How Muck Rack's social media tool lets journalists track content sharing

Muck Rack

Here's a handy social media tool you might not be aware of: Muck Rack's Who Shared My Link feature. Simply paste any link, and it shows you how many times it was shared on Facebook, Twitter, LinkedIn and more. There's even a button for your bookmarks bar so you can instantly see social shares for whatever page you're on.

Sara Morrison wrote about the feature last year for CJR. As Muck Rack CEO Gregory Galant told her: “Since pageviews are known only to the publishers, who usually embellish the numbers before releasing them, ‘shares’ is one of the few metrics that are public and equal across the Web.”

Muck Rack announced on Tuesday that it added the ability to generate PDF summaries of how a link performed on social media (you have to be a Muck Rack Pro member or a verified journalist to access the PDF reports — and a list of Muck Rack users who shared your link). The new PDF reports are potentially a useful way to pass the data on to a boss or coworkers, provided your newsroom doesn't already track social shares closely — and PDF attachments and shameless bragging won't annoy your boss.

More interesting is that Who Shared My Link allows you to check out your competitors' social performance, too. For instance, as of about 4:30 p.m. on Wednesday, The New York Times obituary for Maya Angelou was much more widely shared than The Wall Street Journal's, according to Muck Rack:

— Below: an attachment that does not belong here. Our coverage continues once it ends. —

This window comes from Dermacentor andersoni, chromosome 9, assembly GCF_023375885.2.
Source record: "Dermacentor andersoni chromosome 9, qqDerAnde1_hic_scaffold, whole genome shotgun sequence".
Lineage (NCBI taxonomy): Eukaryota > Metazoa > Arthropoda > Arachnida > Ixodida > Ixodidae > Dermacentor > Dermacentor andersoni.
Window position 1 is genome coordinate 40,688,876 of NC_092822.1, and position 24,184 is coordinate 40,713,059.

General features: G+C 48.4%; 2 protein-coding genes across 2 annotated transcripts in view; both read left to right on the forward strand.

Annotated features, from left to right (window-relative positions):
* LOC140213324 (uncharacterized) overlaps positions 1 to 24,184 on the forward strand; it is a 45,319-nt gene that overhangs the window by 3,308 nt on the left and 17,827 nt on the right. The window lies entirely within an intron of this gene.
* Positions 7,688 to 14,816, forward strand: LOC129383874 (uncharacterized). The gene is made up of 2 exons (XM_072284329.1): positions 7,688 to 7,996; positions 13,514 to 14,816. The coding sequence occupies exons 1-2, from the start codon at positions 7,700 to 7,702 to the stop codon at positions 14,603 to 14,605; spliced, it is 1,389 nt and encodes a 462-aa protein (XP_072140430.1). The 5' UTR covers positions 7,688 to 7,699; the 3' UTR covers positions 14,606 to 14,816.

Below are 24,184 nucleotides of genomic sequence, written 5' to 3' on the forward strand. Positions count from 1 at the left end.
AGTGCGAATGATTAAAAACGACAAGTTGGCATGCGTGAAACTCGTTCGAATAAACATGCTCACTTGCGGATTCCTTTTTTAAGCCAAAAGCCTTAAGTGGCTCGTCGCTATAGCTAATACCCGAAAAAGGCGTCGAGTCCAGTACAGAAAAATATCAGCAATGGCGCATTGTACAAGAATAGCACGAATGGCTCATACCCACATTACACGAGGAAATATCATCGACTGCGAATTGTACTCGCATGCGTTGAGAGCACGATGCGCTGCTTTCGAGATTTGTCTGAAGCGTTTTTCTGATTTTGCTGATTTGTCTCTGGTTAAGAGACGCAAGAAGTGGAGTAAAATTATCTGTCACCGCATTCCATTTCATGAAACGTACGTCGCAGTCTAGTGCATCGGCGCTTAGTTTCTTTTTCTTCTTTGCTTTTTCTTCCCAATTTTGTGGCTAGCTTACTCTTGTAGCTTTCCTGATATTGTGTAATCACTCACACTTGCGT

The feature is also fascinating when it comes to tracking how media organizations differ in terms of where their audiences discover content. The vast majority of people who shared BuzzFeed's story about Angelou passed it along on Facebook, while Vox's take was actually shared more frequently on Twitter than on Facebook:

It's a useful tool for social media editors (not to mention media reporters) who want an easy, one-click way to track sharing activity.

  • Sam Kirkland

    Sam Kirkland is Poynter's digital media fellow, focusing on mobile and social media trends. Previously, he worked at the Chicago Sun-Times as a digital editor, where he helped launch digital magazines and ebooks in addition to other web duties.


Related News

Email IconGroup 3Facebook IconLinkedIn IconsearchGroupTwitter IconGroup 2YouTube Icon